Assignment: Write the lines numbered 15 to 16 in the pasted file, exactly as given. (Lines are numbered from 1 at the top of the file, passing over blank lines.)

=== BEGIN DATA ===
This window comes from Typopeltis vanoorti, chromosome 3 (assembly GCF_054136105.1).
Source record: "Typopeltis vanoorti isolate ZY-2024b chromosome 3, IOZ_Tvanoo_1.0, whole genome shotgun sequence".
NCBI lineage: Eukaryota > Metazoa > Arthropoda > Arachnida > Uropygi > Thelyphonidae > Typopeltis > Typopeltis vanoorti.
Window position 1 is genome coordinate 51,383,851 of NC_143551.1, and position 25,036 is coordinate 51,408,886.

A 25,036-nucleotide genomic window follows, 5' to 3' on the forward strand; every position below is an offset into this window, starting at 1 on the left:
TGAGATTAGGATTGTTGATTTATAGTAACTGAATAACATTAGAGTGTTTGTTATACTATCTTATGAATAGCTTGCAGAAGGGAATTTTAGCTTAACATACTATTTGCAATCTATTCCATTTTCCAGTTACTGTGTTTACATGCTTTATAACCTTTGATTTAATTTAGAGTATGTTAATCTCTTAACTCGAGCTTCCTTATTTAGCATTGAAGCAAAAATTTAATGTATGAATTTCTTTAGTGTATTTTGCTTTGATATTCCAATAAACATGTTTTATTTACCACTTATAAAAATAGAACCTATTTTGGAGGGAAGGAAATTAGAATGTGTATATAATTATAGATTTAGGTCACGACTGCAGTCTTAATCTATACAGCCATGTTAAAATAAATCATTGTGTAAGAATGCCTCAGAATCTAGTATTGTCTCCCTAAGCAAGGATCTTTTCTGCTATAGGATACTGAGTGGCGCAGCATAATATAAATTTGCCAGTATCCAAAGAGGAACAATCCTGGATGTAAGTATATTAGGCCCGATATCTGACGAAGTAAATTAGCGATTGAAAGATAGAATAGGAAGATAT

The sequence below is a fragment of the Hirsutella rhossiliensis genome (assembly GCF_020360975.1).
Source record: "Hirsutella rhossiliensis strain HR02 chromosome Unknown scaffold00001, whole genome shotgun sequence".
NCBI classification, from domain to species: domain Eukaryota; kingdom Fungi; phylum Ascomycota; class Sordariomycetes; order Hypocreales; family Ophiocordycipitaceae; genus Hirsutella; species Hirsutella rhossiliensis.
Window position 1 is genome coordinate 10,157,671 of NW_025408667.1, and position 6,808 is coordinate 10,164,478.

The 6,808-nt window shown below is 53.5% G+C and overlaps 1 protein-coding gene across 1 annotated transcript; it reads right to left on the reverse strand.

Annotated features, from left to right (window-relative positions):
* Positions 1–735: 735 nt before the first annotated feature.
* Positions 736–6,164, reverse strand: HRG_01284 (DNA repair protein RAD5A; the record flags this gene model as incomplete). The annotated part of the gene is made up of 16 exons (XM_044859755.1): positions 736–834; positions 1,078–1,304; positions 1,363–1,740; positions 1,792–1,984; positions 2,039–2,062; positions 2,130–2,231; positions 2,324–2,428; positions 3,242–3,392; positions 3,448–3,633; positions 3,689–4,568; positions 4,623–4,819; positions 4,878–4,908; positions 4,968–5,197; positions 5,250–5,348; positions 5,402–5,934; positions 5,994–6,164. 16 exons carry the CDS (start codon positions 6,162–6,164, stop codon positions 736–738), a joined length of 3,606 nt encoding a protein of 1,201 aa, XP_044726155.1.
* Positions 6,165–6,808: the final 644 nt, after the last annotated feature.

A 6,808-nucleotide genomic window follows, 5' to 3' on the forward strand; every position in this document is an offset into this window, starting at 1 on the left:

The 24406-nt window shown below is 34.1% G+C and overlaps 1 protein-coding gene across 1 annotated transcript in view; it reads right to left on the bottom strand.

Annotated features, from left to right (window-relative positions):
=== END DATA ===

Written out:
* Positions 6,165–6,808: the final 644 nt, after the last annotated feature.

A 6,808-nucleotide genomic window follows, 5' to 3' on the forward strand; every position in this document is an offset into this window, starting at 1 on the left: